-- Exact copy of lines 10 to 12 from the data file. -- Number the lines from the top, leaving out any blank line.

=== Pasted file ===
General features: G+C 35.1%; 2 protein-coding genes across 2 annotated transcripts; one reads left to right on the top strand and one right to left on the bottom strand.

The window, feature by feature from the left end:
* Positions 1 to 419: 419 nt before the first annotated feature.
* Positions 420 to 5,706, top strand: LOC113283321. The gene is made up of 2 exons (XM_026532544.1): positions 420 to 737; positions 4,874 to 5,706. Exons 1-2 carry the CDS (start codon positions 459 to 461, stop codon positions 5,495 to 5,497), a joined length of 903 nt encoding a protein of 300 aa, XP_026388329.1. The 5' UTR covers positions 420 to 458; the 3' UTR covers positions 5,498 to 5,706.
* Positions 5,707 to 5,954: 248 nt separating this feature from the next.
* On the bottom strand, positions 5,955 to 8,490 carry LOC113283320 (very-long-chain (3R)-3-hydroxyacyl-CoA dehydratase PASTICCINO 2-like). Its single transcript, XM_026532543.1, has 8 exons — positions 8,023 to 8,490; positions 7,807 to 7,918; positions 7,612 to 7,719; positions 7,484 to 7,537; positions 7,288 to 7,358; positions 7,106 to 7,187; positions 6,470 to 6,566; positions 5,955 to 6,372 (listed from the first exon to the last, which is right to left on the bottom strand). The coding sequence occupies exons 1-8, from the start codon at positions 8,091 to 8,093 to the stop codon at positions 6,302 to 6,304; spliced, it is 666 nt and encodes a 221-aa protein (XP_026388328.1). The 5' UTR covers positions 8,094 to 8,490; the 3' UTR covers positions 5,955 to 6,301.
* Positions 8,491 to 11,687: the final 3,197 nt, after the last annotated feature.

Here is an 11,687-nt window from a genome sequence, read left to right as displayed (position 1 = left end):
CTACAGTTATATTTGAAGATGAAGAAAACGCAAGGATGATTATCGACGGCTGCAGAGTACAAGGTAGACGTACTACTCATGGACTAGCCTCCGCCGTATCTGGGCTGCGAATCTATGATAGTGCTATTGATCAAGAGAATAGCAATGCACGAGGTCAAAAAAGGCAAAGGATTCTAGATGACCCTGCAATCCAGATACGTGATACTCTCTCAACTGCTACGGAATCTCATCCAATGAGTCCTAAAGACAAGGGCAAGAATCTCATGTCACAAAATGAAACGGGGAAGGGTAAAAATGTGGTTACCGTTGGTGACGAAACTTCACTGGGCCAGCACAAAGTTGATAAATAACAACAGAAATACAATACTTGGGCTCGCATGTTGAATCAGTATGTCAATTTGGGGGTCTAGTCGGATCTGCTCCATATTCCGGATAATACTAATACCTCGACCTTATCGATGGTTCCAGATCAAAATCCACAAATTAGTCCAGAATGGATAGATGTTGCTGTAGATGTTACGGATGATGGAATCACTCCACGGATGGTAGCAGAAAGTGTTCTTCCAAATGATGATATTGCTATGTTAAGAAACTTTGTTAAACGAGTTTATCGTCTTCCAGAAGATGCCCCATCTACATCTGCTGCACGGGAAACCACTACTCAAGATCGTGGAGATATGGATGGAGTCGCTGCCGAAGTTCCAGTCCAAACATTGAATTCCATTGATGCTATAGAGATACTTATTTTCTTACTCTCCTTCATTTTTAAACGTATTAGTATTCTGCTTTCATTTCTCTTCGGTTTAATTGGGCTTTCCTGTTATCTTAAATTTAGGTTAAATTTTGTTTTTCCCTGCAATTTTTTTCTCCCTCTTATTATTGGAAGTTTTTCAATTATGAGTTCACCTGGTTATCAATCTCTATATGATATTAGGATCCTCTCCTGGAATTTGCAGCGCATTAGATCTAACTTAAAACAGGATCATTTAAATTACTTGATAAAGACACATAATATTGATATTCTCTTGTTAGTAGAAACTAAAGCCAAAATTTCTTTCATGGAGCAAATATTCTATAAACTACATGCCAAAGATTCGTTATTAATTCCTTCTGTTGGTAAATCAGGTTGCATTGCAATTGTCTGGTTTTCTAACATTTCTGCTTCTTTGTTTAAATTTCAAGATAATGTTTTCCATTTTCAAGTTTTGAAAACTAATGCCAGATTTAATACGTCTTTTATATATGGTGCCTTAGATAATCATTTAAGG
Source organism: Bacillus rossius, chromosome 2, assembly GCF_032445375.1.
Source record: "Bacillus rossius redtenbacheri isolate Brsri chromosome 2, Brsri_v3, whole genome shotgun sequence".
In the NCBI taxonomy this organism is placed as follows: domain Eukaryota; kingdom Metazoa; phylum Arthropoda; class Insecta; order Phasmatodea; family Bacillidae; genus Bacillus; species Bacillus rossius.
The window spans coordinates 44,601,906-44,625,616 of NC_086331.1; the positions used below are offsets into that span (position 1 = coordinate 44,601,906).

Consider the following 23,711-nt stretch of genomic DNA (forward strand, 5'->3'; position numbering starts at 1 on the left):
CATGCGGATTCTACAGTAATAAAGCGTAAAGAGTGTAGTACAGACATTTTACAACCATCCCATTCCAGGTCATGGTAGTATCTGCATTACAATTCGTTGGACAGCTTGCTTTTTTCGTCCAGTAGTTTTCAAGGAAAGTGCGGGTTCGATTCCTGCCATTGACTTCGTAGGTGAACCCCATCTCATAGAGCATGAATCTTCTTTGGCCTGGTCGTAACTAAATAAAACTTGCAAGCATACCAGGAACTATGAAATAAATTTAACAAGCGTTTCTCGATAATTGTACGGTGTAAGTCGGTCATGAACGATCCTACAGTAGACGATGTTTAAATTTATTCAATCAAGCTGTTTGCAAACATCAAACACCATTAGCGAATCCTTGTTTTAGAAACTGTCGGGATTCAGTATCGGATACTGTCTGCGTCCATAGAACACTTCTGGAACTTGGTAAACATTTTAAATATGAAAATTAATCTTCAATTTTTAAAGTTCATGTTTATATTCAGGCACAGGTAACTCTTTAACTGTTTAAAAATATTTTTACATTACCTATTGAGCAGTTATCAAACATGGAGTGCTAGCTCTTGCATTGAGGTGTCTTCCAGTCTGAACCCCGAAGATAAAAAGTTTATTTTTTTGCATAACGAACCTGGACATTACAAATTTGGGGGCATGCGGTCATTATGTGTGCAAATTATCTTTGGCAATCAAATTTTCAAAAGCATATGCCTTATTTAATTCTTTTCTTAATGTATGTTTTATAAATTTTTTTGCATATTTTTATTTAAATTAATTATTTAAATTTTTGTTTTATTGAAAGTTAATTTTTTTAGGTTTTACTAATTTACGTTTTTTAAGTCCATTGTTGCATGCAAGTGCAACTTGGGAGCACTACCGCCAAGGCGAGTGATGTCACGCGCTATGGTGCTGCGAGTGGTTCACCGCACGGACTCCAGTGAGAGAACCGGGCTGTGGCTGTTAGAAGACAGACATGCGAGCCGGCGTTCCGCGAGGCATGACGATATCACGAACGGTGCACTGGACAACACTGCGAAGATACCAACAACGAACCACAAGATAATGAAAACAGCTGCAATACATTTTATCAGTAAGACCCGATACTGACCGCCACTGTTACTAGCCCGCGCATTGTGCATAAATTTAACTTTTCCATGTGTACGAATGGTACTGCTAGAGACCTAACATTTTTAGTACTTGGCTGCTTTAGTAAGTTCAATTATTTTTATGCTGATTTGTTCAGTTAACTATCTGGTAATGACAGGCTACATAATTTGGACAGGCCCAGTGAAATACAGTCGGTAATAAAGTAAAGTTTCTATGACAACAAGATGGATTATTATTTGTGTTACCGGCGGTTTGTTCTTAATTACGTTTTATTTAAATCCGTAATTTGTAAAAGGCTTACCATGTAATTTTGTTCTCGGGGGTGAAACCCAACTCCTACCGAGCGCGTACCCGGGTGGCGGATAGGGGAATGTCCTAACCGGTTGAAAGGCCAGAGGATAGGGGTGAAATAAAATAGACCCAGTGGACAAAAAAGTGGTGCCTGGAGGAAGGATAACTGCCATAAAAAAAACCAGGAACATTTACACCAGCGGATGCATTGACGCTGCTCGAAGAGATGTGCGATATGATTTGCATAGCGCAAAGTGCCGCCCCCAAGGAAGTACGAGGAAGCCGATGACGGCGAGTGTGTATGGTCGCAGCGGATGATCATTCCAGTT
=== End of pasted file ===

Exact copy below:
Source organism: Bacillus rossius, chromosome 2, assembly GCF_032445375.1.
Source record: "Bacillus rossius redtenbacheri isolate Brsri chromosome 2, Brsri_v3, whole genome shotgun sequence".
In the NCBI taxonomy this organism is placed as follows: domain Eukaryota; kingdom Metazoa; phylum Arthropoda; class Insecta; order Phasmatodea; family Bacillidae; genus Bacillus; species Bacillus rossius.